A sharp cut just below Justin Moore’s right eye caught the attention of his mother, Keli, as she sat on the top bleachers of a packed gym in late January, eyes on her son as he brought the ball up the court.
“Now, wait,” said Keli, watching Moore’s DeMatha squad play the Patrick School in the N.J./D.C. Collision tournament. “Who did that to Justin? What happened? Did anyone see the play?”
With Moore’s eye quickly starting to swell as he continued to knock down jump shots in the second quarter of DeMatha’s 79-69 victory, Keli reached for her phone. Her eldest son was injured, and she wanted answers. Justin’s uncle, Dwayne Moore, came over at halftime, breaking down the exact play and angle of the elbow hit, but he told Keli not to worry.
“You know he’s not going to stop playing,” Dwayne told Keli. “He’s gone through worse.”
For the junior 6-foot-4 guard and four-star recruit who scored 20 points in DeMatha’s win that late January night, a busted eye was a minor concern. For one of the key leaders on a No. 2 DeMatha team that is eyeing a Washington Catholic Athletic Conference title, it wasn’t anything an ice pack and some squinting couldn’t fix.
In January 2017, Moore, then a sophomore, went through the worst injury of his basketball career: a torn anterior cruciate ligament. In a game against Bishop McNamara, Moore collected a steal and barreled down the court on his way to the rim. He went up for a layup and was fouled hard, sending him crashing to the court. The gym went silent.
“You could tell it was bad,” Dwayne Moore said of Justin’s injury. “You were just wishing it wasn’t as bad as it looked.”
The next day Moore had an MRI exam, which revealed the torn ACL.
“I just kind of fell back in my chair,” Greg Moore, Justin’s father, said of hearing the news. “It was a good thing he wasn’t around at the time, so I could get myself together.”
While the injury was tough on Justin and his family, Moore knew he wanted to start his recovery right away. He had surgery Jan. 12, nine days after the injury, and went immediately into rehab work. He was jogging after three months.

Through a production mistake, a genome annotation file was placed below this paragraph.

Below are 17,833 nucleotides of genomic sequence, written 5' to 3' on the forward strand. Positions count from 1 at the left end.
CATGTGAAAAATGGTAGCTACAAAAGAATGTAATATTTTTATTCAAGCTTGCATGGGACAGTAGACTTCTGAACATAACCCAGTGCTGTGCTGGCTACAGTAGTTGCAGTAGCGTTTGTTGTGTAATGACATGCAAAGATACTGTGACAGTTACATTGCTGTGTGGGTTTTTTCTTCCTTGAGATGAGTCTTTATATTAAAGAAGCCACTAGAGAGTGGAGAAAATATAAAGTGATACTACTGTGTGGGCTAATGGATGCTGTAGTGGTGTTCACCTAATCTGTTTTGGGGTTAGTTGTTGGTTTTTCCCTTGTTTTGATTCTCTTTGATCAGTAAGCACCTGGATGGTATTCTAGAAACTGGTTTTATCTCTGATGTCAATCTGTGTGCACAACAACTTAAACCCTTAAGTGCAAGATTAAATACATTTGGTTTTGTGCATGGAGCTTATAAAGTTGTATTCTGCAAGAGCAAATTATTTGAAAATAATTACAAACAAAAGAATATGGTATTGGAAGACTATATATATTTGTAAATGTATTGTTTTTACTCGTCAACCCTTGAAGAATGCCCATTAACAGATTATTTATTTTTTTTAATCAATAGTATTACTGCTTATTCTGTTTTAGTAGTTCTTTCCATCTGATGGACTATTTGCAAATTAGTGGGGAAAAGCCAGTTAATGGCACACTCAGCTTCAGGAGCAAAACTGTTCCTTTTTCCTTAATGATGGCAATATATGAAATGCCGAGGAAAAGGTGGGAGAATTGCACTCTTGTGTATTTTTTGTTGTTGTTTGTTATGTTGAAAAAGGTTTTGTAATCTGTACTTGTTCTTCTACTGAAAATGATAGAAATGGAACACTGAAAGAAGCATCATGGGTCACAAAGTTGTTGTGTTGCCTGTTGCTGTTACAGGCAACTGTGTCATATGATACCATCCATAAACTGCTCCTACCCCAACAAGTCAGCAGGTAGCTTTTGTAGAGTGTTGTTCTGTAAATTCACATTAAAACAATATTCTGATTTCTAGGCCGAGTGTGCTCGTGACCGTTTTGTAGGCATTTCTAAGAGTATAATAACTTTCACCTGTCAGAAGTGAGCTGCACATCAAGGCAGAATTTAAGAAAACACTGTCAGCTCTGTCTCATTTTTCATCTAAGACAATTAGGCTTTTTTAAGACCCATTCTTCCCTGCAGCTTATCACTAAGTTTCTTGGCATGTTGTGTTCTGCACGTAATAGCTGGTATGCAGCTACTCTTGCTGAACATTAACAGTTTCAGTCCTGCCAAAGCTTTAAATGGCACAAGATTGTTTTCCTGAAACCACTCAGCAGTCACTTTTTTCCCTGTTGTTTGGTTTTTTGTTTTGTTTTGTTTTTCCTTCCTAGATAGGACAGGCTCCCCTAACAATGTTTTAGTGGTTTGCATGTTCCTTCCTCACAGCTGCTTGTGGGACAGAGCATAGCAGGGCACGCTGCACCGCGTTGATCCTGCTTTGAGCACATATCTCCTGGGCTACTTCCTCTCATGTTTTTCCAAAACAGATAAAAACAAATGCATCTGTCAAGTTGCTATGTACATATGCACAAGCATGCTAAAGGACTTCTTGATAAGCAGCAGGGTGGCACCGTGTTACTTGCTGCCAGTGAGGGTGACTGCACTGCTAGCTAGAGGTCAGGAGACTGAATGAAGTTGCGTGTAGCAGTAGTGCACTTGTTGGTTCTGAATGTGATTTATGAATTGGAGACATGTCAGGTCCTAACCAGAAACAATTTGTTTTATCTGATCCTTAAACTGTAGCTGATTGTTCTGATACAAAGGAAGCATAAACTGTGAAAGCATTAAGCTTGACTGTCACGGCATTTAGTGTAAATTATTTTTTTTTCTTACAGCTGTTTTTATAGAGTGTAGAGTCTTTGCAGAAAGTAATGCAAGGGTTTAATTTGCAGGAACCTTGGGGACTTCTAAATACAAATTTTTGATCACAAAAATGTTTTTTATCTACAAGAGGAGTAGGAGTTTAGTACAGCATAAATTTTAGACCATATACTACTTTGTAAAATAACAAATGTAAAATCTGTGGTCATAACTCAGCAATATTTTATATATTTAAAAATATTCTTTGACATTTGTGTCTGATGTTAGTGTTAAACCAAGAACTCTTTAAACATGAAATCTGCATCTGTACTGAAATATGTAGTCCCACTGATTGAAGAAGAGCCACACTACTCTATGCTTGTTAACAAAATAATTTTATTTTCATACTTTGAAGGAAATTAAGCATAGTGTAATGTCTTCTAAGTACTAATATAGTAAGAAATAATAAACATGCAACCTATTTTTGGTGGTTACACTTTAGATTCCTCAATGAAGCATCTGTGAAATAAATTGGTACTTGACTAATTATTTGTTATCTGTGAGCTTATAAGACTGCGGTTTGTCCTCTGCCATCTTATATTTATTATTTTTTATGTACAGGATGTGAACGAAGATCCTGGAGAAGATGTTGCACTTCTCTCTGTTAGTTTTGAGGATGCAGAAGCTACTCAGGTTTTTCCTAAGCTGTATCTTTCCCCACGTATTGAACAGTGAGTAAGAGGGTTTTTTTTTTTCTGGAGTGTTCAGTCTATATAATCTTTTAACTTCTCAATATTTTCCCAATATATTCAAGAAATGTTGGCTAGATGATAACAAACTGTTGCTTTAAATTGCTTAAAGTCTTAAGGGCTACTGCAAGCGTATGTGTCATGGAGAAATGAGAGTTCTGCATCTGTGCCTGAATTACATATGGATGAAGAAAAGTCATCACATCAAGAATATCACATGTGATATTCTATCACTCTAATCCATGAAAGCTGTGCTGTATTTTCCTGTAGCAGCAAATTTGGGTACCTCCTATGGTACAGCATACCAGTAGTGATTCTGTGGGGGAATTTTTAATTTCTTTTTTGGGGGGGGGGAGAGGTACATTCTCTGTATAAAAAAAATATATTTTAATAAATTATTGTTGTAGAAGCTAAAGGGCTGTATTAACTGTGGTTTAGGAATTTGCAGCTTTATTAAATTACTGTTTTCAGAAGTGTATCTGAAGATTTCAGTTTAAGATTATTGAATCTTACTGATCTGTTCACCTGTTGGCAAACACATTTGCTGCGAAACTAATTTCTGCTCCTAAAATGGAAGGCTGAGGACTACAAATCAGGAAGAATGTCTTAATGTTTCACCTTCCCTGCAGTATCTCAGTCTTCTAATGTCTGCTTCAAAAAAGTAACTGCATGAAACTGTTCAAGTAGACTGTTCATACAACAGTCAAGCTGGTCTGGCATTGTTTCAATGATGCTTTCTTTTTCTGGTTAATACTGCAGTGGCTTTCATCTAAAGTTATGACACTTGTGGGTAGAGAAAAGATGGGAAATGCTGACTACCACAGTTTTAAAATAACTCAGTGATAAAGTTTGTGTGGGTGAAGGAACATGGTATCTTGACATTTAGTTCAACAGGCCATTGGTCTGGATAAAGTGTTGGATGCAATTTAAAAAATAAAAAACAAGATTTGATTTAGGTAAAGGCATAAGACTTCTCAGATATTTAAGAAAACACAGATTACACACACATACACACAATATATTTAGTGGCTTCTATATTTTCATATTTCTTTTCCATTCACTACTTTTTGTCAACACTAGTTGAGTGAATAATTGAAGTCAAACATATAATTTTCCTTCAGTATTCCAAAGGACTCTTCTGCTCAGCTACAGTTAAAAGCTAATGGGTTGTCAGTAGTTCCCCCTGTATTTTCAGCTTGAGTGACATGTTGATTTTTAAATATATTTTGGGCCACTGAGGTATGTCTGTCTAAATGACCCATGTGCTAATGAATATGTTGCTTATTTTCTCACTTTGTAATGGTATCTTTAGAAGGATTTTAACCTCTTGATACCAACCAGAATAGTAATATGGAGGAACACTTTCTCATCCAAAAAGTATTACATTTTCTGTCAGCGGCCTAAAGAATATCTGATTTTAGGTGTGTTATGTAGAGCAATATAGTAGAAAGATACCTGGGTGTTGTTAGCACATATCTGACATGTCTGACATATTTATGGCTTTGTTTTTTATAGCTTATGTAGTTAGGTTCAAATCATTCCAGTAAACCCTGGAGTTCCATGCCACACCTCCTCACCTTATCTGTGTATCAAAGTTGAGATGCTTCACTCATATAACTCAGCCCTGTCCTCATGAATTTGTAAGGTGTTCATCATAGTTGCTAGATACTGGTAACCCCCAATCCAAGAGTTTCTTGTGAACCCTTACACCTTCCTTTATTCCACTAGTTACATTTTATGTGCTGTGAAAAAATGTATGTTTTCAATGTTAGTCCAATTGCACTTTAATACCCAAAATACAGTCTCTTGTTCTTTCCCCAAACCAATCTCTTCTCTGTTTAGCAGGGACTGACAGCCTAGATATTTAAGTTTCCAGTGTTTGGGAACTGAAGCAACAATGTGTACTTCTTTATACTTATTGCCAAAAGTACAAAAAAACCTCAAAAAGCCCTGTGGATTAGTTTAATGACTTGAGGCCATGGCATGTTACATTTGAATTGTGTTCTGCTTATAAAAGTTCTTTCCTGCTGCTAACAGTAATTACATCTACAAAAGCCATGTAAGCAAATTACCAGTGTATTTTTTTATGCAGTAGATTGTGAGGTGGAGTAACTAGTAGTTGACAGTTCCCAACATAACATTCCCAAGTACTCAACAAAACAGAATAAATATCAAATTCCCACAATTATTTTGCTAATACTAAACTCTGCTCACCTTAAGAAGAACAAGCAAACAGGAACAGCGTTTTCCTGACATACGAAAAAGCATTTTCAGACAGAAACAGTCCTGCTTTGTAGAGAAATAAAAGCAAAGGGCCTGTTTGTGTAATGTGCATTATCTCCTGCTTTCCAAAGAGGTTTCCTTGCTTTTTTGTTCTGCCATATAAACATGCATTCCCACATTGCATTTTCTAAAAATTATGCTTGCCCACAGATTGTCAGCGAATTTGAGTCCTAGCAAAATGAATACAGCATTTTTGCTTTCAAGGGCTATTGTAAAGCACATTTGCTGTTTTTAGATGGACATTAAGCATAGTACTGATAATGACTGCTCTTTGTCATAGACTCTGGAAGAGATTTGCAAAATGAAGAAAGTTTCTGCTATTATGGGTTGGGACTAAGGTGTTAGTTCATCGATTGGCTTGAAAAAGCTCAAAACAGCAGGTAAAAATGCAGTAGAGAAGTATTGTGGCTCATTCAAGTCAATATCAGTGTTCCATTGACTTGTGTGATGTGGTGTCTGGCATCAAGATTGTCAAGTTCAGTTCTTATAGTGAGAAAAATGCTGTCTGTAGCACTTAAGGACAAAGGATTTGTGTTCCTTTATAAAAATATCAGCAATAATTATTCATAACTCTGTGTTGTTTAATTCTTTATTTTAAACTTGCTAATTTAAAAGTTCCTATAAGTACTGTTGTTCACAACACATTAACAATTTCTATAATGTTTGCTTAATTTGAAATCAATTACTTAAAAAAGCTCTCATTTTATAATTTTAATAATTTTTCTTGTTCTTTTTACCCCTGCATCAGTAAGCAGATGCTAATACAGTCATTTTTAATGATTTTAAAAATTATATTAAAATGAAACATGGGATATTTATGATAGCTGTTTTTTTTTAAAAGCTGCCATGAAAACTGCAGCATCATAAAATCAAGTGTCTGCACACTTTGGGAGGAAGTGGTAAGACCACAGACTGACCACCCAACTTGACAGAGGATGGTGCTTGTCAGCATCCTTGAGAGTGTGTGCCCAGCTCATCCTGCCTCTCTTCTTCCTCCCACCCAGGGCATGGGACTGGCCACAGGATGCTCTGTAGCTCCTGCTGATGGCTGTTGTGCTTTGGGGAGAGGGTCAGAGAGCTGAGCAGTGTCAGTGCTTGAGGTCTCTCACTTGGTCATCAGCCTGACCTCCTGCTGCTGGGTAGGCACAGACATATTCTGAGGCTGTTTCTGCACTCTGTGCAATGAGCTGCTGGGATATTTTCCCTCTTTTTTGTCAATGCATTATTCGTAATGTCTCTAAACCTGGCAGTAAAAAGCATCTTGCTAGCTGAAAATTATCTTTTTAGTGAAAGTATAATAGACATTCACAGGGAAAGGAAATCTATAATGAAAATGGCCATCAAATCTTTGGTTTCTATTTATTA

After four months, he was able to cut and move laterally without contact. In a gym almost every day, he would work out with Paul VI guard Trevor Keels or go over to his uncle Dwayne’s house to lift weights.
In June, he received a scholarship offer from Wake Forest. By July, Moore was doing drill work on the court and begging to get back in a game for Team Takeover, a D.C.-based, Nike-affiliated AAU program. By September, he was cleared for contact, donning a knee brace while participating in open gym, getting colleges to come out and watch.
Louisville came and offered, as did Maryland, Villanova and Penn State.
Now more than a year after the injury, Moore is feeling close to 100 percent. He said he still needs to work on his speed and agility, but he is back to lowering his head and driving to the rim — and the brace finally came off a few weeks ago.
“I just want to win a championship,” Moore said. “That’s all I want to do. It was a struggle to see my teammates out there playing and knowing I couldn’t play, but it motivated me each and every day.”
Since returning to game action, his list of college offers has been growing. On New Year’s Day, he picked one up from Virginia.
“Just in that one calendar year, to have him go down and then by December he is playing . . . and getting an offer from Virginia,” Greg Moore said. “I mean, when you hear that news in January, you never would think that would happen in the same year.”
With a critical road win over No. 3 Gonzaga on Tuesday, DeMatha took over second place in the WCAC. The Stags face another tough matchup Friday at No. 1 Paul VI and next week will enter the conference tournament as one of its top contenders.
Moore scores 16.8 points a game to lead DeMatha, but his leadership ability might be even more important. Even when he missed a game because of the flu last month, he texted DeMatha Coach Mike Jones to send a message to his teammates.
“The one thing I always knew about him was his work ethic,” Jones said. “He has a drive in him, and he is also very quiet. There isn’t a need to tell him what he is doing. He will just do it.”